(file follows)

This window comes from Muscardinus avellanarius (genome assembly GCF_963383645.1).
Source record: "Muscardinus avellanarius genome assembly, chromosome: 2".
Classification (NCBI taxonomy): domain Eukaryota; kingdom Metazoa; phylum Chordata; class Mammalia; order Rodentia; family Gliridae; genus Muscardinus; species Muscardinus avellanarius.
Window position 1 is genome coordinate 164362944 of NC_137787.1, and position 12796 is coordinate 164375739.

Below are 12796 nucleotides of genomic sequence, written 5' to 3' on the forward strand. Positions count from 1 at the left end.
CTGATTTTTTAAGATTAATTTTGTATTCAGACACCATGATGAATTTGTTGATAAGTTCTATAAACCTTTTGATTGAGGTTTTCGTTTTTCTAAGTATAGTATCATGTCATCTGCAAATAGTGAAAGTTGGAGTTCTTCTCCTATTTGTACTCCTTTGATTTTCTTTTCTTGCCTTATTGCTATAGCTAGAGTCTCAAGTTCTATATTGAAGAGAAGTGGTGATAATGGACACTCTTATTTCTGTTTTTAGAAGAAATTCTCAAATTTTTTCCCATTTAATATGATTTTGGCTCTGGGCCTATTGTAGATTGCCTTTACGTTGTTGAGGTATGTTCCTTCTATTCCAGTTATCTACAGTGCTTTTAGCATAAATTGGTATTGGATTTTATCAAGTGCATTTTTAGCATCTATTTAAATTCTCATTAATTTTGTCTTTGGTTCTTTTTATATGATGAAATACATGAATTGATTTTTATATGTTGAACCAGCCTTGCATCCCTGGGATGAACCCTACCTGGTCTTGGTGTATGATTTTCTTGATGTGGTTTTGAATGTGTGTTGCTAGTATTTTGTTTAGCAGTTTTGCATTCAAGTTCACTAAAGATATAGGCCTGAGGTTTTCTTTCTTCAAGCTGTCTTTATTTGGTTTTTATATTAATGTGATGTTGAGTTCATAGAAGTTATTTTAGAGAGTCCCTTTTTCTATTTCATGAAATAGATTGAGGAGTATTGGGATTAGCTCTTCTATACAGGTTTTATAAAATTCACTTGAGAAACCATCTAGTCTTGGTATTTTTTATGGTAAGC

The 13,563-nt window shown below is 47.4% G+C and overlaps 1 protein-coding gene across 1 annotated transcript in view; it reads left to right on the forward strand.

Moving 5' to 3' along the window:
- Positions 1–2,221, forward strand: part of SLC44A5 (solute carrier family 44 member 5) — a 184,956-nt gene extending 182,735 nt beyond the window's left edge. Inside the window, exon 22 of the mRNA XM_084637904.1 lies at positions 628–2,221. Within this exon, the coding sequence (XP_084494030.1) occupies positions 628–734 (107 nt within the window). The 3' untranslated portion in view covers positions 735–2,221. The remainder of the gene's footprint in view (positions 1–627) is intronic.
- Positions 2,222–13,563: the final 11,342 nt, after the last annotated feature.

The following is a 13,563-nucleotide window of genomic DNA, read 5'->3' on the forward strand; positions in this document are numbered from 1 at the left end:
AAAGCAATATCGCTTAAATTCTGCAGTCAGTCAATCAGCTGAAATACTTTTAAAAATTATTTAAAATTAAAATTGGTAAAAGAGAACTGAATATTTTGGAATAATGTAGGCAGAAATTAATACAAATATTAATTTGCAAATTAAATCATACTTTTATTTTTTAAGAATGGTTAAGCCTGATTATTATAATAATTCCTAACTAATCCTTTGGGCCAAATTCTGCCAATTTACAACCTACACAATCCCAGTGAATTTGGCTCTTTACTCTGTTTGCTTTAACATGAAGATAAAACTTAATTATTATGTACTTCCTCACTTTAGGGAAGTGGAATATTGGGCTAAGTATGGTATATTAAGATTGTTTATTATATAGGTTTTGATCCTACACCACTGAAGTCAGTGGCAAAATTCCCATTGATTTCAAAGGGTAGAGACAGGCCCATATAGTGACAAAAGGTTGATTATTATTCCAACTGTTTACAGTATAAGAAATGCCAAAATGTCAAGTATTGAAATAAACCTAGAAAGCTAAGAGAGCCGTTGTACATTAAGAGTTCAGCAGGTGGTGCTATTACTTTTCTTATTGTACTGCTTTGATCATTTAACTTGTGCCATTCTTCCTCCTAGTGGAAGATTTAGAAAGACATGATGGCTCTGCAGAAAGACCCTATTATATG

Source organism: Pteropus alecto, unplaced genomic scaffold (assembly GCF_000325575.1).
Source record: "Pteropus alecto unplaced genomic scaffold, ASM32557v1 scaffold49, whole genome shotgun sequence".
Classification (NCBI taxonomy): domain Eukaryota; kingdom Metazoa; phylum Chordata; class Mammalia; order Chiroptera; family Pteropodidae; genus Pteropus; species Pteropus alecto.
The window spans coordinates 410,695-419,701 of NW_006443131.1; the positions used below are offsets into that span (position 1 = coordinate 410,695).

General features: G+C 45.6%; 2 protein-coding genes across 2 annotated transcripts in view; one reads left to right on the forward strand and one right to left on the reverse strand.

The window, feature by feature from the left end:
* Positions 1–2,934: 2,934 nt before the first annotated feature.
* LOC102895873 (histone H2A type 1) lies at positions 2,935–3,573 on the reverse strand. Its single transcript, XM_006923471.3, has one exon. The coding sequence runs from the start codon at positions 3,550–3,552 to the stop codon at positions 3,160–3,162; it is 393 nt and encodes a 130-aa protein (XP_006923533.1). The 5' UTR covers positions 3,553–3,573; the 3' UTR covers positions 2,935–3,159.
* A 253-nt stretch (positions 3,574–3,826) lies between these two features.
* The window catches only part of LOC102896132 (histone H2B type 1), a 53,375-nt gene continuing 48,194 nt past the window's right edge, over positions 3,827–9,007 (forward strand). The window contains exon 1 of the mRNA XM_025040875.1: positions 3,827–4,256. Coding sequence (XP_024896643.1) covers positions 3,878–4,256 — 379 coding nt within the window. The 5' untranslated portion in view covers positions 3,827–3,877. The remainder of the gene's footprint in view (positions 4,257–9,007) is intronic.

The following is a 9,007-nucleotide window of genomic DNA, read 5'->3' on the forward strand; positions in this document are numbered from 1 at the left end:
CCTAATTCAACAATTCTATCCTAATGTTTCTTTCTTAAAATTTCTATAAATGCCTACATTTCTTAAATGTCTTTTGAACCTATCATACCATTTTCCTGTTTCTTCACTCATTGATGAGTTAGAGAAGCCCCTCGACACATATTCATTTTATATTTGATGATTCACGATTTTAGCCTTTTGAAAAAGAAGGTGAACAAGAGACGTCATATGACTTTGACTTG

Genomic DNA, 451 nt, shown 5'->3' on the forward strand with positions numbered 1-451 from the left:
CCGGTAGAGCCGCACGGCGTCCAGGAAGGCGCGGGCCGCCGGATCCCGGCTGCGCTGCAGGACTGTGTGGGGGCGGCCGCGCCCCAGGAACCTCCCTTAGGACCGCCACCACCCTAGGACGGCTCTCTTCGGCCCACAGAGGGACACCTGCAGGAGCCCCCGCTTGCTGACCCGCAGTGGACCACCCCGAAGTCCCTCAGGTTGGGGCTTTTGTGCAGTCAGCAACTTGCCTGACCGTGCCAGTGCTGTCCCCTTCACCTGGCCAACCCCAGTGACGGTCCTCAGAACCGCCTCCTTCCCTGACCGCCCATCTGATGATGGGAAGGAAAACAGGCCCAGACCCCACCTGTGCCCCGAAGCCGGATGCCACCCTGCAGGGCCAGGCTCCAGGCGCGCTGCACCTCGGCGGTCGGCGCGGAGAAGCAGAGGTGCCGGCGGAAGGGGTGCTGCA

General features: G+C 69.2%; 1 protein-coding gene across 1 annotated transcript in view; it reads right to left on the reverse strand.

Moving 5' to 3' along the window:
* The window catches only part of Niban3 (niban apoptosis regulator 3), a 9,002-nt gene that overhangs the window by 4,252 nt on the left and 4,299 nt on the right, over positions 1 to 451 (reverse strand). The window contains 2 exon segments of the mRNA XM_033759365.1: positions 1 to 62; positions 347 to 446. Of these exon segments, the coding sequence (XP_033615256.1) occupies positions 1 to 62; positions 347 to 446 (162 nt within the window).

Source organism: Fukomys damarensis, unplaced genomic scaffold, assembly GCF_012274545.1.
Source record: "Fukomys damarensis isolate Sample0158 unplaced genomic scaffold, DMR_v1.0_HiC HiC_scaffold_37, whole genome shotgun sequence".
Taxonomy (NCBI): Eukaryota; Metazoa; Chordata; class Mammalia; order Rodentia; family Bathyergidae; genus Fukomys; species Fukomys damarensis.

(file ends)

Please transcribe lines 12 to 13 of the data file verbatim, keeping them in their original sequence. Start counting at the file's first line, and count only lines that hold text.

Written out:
AAAGCAATATCGCTTAAATTCTGCAGTCAGTCAATCAGCTGAAATACTTTTAAAAATTATTTAAAATTAAAATTGGTAAAAGAGAACTGAATATTTTGGAATAATGTAGGCAGAAATTAATACAAATATTAATTTGCAAATTAAATCATACTTTTATTTTTTAAGAATGGTTAAGCCTGATTATTATAATAATTCCTAACTAATCCTTTGGGCCAAATTCTGCCAATTTACAACCTACACAATCCCAGTGAATTTGGCTCTTTACTCTGTTTGCTTTAACATGAAGATAAAACTTAATTATTATGTACTTCCTCACTTTAGGGAAGTGGAATATTGGGCTAAGTATGGTATATTAAGATTGTTTATTATATAGGTTTTGATCCTACACCACTGAAGTCAGTGGCAAAATTCCCATTGATTTCAAAGGGTAGAGACAGGCCCATATAGTGACAAAAGGTTGATTATTATTCCAACTGTTTACAGTATAAGAAATGCCAAAATGTCAAGTATTGAAATAAACCTAGAAAGCTAAGAGAGCCGTTGTACATTAAGAGTTCAGCAGGTGGTGCTATTACTTTTCTTATTGTACTGCTTTGATCATTTAACTTGTGCCATTCTTCCTCCTAGTGGAAGATTTAGAAAGACATGATGGCTCTGCAGAAAGACCCTATTATATG

Source organism: Pteropus alecto, unplaced genomic scaffold (assembly GCF_000325575.1).